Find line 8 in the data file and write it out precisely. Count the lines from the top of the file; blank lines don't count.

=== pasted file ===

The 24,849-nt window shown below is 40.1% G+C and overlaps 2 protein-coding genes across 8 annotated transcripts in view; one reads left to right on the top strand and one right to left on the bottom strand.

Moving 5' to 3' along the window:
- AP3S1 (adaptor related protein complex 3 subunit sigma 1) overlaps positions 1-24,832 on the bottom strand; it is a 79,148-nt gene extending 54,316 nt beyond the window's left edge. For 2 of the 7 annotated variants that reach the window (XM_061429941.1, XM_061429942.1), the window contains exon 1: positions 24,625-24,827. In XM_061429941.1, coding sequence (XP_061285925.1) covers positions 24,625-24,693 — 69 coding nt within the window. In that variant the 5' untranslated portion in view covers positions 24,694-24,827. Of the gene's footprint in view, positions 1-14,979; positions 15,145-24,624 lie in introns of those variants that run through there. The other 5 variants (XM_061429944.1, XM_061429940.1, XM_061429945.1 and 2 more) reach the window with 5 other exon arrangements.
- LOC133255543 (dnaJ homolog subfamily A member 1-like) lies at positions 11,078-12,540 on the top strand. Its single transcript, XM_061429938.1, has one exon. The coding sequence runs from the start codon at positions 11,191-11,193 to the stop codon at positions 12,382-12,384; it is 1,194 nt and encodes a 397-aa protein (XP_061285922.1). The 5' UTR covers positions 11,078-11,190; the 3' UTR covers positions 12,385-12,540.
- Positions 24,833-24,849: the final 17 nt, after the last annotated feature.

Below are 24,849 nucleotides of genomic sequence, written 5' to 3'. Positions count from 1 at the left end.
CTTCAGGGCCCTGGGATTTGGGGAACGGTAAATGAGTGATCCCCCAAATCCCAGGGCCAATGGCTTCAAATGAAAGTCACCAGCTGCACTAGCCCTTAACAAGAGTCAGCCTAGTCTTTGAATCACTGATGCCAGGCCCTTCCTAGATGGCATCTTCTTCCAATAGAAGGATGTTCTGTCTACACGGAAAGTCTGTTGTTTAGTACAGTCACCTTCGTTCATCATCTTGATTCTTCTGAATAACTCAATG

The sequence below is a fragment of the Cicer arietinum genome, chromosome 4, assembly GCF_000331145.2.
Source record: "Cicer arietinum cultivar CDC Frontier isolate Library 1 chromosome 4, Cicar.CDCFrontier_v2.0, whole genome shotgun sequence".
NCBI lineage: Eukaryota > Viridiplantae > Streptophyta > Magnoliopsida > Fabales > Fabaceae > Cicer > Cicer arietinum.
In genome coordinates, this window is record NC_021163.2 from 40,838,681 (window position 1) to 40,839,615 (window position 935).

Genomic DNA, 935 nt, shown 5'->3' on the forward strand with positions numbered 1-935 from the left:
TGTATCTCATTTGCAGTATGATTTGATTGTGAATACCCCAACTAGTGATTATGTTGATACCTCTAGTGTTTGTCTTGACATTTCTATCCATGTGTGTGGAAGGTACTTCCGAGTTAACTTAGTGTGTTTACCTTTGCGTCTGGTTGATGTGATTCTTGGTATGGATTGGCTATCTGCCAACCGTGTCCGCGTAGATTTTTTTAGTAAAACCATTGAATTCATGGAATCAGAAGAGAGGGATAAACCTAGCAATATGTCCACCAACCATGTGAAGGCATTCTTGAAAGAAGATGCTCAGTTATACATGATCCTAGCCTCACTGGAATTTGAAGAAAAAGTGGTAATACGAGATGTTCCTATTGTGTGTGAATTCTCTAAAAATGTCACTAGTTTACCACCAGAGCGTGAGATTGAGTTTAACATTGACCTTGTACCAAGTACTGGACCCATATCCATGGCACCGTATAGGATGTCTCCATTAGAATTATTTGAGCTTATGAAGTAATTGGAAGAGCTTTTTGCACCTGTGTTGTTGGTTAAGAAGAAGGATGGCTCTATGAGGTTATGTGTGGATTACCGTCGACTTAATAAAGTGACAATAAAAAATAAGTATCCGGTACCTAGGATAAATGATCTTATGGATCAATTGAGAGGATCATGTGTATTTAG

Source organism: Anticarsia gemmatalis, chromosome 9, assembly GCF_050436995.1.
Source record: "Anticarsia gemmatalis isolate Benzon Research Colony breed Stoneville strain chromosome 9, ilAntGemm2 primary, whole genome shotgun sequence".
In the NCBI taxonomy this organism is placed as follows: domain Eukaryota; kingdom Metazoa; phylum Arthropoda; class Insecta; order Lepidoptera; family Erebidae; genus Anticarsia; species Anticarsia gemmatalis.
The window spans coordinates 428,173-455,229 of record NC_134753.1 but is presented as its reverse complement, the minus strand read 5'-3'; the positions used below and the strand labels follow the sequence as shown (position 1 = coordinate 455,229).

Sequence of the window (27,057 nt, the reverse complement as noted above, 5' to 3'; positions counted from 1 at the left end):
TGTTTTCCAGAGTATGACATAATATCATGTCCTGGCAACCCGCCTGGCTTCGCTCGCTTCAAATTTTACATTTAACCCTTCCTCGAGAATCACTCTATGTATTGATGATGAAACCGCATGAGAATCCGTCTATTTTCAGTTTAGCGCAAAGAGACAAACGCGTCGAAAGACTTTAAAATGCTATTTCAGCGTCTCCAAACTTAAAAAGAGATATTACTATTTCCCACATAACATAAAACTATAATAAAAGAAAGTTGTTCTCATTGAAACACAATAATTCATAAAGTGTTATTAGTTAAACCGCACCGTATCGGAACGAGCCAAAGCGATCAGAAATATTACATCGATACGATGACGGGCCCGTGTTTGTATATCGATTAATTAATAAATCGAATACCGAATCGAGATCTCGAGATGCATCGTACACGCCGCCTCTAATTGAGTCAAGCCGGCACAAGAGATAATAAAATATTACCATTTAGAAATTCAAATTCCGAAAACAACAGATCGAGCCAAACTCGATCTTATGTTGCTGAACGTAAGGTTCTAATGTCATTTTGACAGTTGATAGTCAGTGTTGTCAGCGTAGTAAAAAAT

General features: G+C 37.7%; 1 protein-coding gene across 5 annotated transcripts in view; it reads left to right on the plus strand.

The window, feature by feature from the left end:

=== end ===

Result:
The sequence below is a fragment of the Cicer arietinum genome, chromosome 4, assembly GCF_000331145.2.